Friday, 27 September 2013

Elderflower and Strawberry Sorbet

Elderflower and strawberry are a fabulous combination!  This is the perfect recipe for those end-of-season slightly soggy strawberries that we buy because they look tempting, but which don't taste anything like the fragrant sun-warmed summer ones...  Instead of making a proper sugar syrup, I simply used elderflower cordial.  This works well with frozen strawberries too.  The photo below shows the sorbet straight from the freezer - ideally, you should let it defrost a little before serving it so you get an enhanced flavour.

Elderflower and Strawberry Sorbet
Elderflower and Strawberry Sorbet

8oz/220g strawberries, fresh or frozen (if frozen, defrost them first)
½ pint/10floz elderflower cordial, undiluted
juice of half a lemon
1 egg white, beaten

Mix together all the ingredients, put into an ice cream maker, and turn into a delicious foamy sorbet.  If your cordial is very sweet and sticky, dilute a little with some water.   

Tuesday, 24 September 2013

Cheese Scones

This is meant to be a puddings blog, but these little cheese scones are so good, I simply couldn’t leave them out!   Cheese scones are very quick to make, even quicker to eat.  Whilst staying with my in-laws recently, I whipped up this batch, and had severe difficulty in keeping enough to take a photograph.  This is my mother-in-law’s recipe, and the scones turn out light and well-risen.   It doesn’t use mustard, unlike some recipes, so, if you like your scones with a bit of a kick, add 1tsp mustard to the mixture before the milk.  Gluten free flour works well in scones - just add a little more milk and don't roll them as flat as standard scones. 

Cheese Scones
Cheese Scones

8oz/225g plain flour  
2 ½ level tsps baking powder
½ level tsp salt
2oz/50g butter or margarine at room temperature
4oz/110g strong Cheddar cheese, grated
¼ pint/5floz milk, with extra for the tops

Preheat the oven to 230 deg C. 

In a large bowl, rub the butter into the flour until they look like breadcrumbs.  The best way to do this is to use only your fingertips, as lightly as possible, lifting the mixture as you rub it in to keep it airy.   Add 3oz/80g of the cheese and mix it in lightly.   Add the milk and mix the dough together quickly until it makes a single lump.  

Turn it out onto a floured board and knead it very lightly before patting it (or rolling it) to about ½”/1.5cm thick.   Cut small scones using a plain cutter.   If you dip the cutter in flour, the scones won’t get stuck when you release them.   Try not to pull the cutter, or the scones will be oval.   Warm the baking tray in the oven.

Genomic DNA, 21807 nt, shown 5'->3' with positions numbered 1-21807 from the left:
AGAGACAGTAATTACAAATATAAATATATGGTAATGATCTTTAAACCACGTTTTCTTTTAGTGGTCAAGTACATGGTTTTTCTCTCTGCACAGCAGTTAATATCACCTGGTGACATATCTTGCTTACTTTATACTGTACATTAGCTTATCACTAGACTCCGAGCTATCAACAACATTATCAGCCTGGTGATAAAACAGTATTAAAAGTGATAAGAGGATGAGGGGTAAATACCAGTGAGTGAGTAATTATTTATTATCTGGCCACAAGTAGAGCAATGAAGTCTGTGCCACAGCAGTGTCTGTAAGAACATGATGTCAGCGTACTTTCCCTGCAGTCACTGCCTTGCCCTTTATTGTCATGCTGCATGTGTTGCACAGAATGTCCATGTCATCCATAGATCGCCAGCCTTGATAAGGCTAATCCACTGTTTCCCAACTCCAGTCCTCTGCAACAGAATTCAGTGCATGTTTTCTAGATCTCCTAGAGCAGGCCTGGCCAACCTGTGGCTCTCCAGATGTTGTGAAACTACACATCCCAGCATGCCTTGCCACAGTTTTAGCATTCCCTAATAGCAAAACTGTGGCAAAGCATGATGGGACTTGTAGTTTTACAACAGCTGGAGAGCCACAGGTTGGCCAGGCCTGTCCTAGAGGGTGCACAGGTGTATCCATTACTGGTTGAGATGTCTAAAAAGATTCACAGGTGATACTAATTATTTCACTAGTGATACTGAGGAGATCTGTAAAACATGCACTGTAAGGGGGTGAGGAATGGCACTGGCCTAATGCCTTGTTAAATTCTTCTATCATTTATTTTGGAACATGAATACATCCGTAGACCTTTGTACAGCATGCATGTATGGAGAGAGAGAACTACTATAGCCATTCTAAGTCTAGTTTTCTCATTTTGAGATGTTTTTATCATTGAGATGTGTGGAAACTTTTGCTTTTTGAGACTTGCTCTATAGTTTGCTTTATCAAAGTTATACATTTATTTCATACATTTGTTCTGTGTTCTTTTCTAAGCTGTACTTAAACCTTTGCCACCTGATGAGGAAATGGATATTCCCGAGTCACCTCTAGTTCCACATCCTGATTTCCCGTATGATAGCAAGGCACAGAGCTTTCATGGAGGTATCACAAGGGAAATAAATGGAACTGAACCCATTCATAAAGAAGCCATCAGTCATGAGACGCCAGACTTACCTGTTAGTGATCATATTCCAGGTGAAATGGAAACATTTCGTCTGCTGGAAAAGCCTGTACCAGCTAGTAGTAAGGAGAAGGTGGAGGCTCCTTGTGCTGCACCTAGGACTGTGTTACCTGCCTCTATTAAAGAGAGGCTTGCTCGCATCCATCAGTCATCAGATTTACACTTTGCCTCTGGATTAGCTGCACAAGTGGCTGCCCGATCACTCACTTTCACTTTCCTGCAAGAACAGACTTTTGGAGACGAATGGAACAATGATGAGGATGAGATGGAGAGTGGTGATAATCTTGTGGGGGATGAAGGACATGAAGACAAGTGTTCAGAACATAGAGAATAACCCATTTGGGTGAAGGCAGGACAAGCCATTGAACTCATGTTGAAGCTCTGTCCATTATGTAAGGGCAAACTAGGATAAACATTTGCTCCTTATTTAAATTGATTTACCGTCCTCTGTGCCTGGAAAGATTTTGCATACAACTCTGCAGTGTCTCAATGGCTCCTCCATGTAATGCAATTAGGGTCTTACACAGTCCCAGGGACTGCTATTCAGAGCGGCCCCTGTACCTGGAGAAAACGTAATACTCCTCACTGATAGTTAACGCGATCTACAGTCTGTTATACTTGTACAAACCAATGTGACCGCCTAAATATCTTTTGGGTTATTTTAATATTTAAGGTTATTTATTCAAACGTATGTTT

Put the scones on the warm baking tray, brush with milk and sprinkle on the remaining cheese.   Makes approx 12.

Bake for about 8-10 minutes until well risen and golden.  Eat with butter.   They are good cold, but you won’t ever have any left…

Friday, 20 September 2013

Baked Alaska

Baked Alaska was the ultimate 1970s children's treat - the miracle of ice cream inside a hot cooked meringue.... sometimes the simplest pleasures are the best!  A gooey confection of meringue, ice cream, fruit and cake, it  is surprisingly easy to put together and so last-minute, it gives almost immediate gratification.  There are many versions, and you could experiment with chocolate cake and ice cream, but this is easily the nicest.

Baked Alaska

Baked Alaska

sponge cake (equivalent to 1 x 8” sandwich tin size)
fresh fruit
red jam/Framboise (omit the alcohol if you are making this for children)
ice cream

3 egg whites
5oz/140g sugar

Preheat the oven to 220deg C.

In an ovenproof dish, put the sponge cake in first, as the base, and cover with the fruit.  If you have time, you can simmer the fruit slightly beforehand, or melt some jam and pour it over.  Add a slug of liqueur.   Cover this in ice cream.

Whisk the egg whites until stiff, add the caster sugar and whisk until the sugar is incorporated into the meringue.  Pile the meringue on top of the fruit/ice cream mound, making sure that the meringue covers every bit of the ice cream so that it doesn’t melt prematurely.